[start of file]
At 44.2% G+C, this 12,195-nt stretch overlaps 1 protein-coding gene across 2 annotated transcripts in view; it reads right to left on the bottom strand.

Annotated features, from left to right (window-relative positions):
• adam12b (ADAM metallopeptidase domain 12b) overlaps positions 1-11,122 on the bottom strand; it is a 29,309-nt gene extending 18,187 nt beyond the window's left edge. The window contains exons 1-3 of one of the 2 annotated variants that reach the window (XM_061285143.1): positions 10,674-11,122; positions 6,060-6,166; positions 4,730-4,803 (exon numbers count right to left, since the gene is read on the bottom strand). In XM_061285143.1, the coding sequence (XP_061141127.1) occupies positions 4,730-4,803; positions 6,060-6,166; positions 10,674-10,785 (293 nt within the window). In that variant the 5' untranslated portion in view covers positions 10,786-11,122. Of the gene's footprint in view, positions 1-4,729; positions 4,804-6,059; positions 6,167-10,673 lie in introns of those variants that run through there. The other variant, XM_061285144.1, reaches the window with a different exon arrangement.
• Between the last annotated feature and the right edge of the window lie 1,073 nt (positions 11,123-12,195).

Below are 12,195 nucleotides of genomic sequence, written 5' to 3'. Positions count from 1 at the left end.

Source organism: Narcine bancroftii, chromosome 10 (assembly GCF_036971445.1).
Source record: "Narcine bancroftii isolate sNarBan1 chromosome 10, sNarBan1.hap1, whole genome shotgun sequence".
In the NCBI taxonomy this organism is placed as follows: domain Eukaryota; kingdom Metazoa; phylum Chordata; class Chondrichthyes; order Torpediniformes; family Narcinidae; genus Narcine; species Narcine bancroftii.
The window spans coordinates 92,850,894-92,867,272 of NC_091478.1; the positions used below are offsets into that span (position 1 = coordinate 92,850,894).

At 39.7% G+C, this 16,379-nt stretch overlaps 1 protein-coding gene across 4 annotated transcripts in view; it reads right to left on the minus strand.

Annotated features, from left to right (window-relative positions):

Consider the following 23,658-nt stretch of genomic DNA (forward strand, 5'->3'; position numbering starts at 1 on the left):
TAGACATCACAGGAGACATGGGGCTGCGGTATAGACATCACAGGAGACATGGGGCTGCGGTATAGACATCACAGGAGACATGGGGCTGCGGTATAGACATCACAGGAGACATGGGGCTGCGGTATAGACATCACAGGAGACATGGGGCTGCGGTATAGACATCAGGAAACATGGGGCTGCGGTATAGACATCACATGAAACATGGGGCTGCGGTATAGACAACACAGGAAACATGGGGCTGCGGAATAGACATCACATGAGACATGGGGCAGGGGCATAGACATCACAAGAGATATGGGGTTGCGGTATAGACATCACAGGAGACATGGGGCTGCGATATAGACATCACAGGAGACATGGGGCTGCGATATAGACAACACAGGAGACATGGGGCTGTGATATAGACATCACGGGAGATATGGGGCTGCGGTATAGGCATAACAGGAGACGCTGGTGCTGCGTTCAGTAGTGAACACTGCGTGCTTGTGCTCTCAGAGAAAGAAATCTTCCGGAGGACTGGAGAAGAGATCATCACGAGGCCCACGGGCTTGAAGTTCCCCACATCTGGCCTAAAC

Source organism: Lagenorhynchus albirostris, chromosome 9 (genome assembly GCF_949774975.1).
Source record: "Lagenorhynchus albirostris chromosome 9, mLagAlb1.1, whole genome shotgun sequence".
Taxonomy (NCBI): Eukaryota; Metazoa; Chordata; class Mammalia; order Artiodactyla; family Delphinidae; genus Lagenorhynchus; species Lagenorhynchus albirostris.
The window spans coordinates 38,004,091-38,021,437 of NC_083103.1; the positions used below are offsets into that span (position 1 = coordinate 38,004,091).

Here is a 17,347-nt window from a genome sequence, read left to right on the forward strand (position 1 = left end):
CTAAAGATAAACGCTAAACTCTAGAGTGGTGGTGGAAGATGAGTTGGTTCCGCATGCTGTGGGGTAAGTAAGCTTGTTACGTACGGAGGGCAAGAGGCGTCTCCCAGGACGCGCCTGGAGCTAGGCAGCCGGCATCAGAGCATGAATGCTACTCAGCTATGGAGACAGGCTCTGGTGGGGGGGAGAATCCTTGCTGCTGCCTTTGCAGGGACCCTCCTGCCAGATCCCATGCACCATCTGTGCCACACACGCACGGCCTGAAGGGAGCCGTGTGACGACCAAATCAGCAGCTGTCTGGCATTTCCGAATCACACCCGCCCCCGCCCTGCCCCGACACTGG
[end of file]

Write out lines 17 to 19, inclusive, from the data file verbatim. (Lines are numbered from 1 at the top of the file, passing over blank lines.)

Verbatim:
The window spans coordinates 38,004,091-38,021,437 of NC_083103.1; the positions used below are offsets into that span (position 1 = coordinate 38,004,091).

Here is a 17,347-nt window from a genome sequence, read left to right on the forward strand (position 1 = left end):
CTAAAGATAAACGCTAAACTCTAGAGTGGTGGTGGAAGATGAGTTGGTTCCGCATGCTGTGGGGTAAGTAAGCTTGTTACGTACGGAGGGCAAGAGGCGTCTCCCAGGACGCGCCTGGAGCTAGGCAGCCGGCATCAGAGCATGAATGCTACTCAGCTATGGAGACAGGCTCTGGTGGGGGGGAGAATCCTTGCTGCTGCCTTTGCAGGGACCCTCCTGCCAGATCCCATGCACCATCTGTGCCACACACGCACGGCCTGAAGGGAGCCGTGTGACGACCAAATCAGCAGCTGTCTGGCATTTCCGAATCACACCCGCCCCCGCCCTGCCCCGACACTGG